Clinical Neuroscience

[Atypical, asymptomatic spinal fibroblastoma causing full compression CSF syndrome]

SZEGEDY László1, SZOBOR Albert1

AUGUST 01, 1959

Clinical Neuroscience - 1959;12(08)

[We describe a clinically asymptomatic spinal tumour with severe CSF lesions and complete spinal cord compression, in which the history of a luesian process led the investigators astray for a long time. In this case, we pointed out that, on the one hand, a high CSF proliferation is not usually explained by neurolucency and, on the other hand, that even in clinically asymptomatic cases, very severe neurological lesions may be present, which may be well compensated by the nervous system over a long period of time.]

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  1. Budapesti Orvostudományi Egyetem Psychiatriai Klinika

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Clinical Neuroscience

[Histological lesions of the nervous system in Coxsackie B 3 infection in infancy]

BOZSIK György

[In a 7-day-old infant who was discharged due to Coxsackie B 3 infection, severe myocarditis, mild meningitis in the brain, marked spinal meningitis and severe glial-mesodermal inflammation in the thoracic part of the spinal cord were found. In the spinal cord, mainly the grey matter was affected, but the white matter was also significantly involved. In post-mortem virus isolation and viral titration experiments, a thousand-fold higher viral load was found in the myocardium than in the central nervous system. Based on this data and an evaluation of the literature to date, it appears that, in addition to the biological specificity of each strain, the time factor also plays a significant role in the development of neurological lesions. ]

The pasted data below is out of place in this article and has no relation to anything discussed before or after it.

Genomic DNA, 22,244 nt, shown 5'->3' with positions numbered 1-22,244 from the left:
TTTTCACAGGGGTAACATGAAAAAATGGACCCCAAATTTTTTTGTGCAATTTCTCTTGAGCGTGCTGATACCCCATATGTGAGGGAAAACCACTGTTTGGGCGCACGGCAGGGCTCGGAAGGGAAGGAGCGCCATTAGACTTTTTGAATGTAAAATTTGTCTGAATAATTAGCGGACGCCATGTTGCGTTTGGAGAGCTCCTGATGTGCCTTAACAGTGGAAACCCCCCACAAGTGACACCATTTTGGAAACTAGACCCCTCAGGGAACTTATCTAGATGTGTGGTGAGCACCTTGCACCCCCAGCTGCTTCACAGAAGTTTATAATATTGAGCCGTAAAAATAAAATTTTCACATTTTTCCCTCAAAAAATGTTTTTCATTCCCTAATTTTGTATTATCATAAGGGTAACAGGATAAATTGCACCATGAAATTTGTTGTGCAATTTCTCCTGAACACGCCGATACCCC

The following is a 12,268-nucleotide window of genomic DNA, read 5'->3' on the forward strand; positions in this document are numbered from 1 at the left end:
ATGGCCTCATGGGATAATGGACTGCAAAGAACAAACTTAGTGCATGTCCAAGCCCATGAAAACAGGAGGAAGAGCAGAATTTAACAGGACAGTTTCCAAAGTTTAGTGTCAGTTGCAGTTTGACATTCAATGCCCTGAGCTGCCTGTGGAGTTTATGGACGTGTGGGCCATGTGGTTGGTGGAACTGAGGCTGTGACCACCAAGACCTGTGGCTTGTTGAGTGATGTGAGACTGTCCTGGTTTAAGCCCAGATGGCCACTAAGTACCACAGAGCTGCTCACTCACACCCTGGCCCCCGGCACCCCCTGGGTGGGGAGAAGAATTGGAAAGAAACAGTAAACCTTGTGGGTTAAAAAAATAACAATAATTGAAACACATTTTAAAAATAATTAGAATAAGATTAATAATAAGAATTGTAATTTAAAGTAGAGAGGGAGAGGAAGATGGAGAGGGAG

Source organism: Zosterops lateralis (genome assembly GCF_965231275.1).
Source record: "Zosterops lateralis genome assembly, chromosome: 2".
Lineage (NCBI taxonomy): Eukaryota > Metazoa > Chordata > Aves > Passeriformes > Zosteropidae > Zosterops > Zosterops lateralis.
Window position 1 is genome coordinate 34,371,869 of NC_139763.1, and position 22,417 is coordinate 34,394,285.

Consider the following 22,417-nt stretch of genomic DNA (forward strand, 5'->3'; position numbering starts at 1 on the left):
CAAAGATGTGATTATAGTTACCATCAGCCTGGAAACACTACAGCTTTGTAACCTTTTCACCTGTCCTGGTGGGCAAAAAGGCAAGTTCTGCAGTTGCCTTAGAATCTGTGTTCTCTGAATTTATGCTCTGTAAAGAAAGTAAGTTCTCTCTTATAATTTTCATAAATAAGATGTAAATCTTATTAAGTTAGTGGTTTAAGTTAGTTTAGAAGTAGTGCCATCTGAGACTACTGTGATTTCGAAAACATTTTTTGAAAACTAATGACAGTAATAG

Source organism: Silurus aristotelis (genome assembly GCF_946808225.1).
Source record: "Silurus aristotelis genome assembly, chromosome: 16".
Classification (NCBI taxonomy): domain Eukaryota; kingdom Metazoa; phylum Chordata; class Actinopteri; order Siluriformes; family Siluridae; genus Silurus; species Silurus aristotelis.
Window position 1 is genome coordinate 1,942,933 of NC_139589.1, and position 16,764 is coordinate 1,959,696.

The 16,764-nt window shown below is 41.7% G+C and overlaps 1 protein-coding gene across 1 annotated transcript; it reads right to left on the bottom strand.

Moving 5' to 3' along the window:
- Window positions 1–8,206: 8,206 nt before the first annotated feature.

Clinical Neuroscience

[The potential and importance of early diagnosis of spinal canal tumours]

ZAPPE Lajos, NAGY Vilmos

[Publications on the surgical treatment of spinal canal tumours almost unanimously conclude that surgical results are not satisfactory, despite significant advances in surgical technique and in preparation and follow-up methods. The still rather high mortality rate and the relatively frequent failure to achieve the expected functional regeneration cannot be considered acceptable when one considers that 60-65% of spinal tumours are almost always radically resectable, histologically predominantly benign extramedullary-intradural tumours. The main reason for this inefficiency is that a significant proportion of cases are operated on late, and the spinal cord, which has suffered irreparable damage, is unable to regain lost function even after the compression has been removed. ]

Clinical Neuroscience

[Report]

FARAGÓ Lajos

[The author reports on his experiences of stereotaxic brain surgery during a six-week study trip to Freiburg.]

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Clinical Neuroscience

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Clinical Neuroscience

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Clinical Neuroscience

Atypical presentation of late-onset Sandhoff disease: a case report

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